Facing furloughs, state workers appeal to Pa. Senate for action

    Pennsylvania Gov. Tom Wolf anticipates 600 layoffs among the state's unemployment compensation workers.(AP file photo)

    Pennsylvania Gov. Tom Wolf anticipates 600 layoffs among the state's unemployment compensation workers.(AP file photo)

    State Unemployment Compensation workers and the union that represents many of them are holding rallies across Pennsylvania this week, urging the Senate to pass one more bill before the legislative calendar runs out Wednesday.

    Several hundred of the workers are facing layoffs as a result of a funding deficit.

    On the Senate’s last scheduled voting day of the year, it opted not to act on legislation that would’ve tacked another year of funding onto a four-year cash stream allocated to the state’s Unemployment Compensation program in 2013.

    Now the program won’t get that money, and Democratic Gov. Tom Wolf said the department must lay off nearly 600 people — many of whom work in the state centers that process jobless claims.

    Tom Herman, president of SEIU Local 668 — which represents about 400 of the workers — said this is the biggest cut he’s seen in more than three decades.

    He blames the Senate’s GOP leadership.

    “The Senate has every ability to come back into session,” he said at a rally in Harrisburg Monday evening.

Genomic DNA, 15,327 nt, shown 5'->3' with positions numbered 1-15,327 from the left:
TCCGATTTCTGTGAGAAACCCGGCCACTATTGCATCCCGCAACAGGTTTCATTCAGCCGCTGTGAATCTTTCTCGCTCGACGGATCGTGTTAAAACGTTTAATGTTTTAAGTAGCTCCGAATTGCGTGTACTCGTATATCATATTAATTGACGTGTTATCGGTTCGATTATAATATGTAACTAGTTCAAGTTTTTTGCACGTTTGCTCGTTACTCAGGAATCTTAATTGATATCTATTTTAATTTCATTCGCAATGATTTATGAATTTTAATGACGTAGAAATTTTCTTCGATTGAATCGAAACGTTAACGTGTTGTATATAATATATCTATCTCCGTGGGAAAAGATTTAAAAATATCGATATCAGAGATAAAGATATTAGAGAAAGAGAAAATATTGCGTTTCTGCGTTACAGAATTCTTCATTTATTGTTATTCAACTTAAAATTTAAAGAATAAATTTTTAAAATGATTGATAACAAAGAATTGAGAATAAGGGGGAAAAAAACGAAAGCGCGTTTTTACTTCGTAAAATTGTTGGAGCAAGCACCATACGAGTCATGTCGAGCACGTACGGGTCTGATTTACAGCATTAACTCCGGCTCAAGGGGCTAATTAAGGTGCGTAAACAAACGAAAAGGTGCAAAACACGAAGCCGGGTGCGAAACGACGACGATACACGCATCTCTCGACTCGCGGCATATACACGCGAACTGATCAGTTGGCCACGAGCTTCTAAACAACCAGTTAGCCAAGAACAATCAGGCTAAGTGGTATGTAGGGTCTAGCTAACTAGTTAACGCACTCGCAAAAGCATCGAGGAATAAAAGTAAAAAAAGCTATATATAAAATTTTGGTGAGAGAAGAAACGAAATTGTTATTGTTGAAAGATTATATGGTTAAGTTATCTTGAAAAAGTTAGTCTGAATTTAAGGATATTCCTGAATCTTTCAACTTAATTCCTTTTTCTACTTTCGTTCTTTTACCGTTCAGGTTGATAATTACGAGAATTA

Democratic Senator Rob Teplitz — who is losing his Dauphin County seat at the end of this session — was also at the Harrisburg rally.

    He said this shouldn’t be a hard bill to pass.

    “The money is there, the bill says exactly what’s happening, the bill only authorizes this for a year. If there are legitimate long-term concerns they can be addressed,” he said. “We still have time to do [it] if the leadership wanted to do it.”

    He conceded though, it doesn’t look likely that the Senate will act.

    Herman said says he’s prepared to take legal action if that’s the case.

    The Senate had objected to voting on the bill during a lame-duck session. Senate spokeswoman Jenn Kocher has said the governor is using the chamber as a scapegoat.

    “It’s the governor’s decision if this is how he deals with this, is to lay off people,” she said in the days after the Senate’s initial no-vote. “This is something that we can take up again in January. This is something that they knew was coming.”

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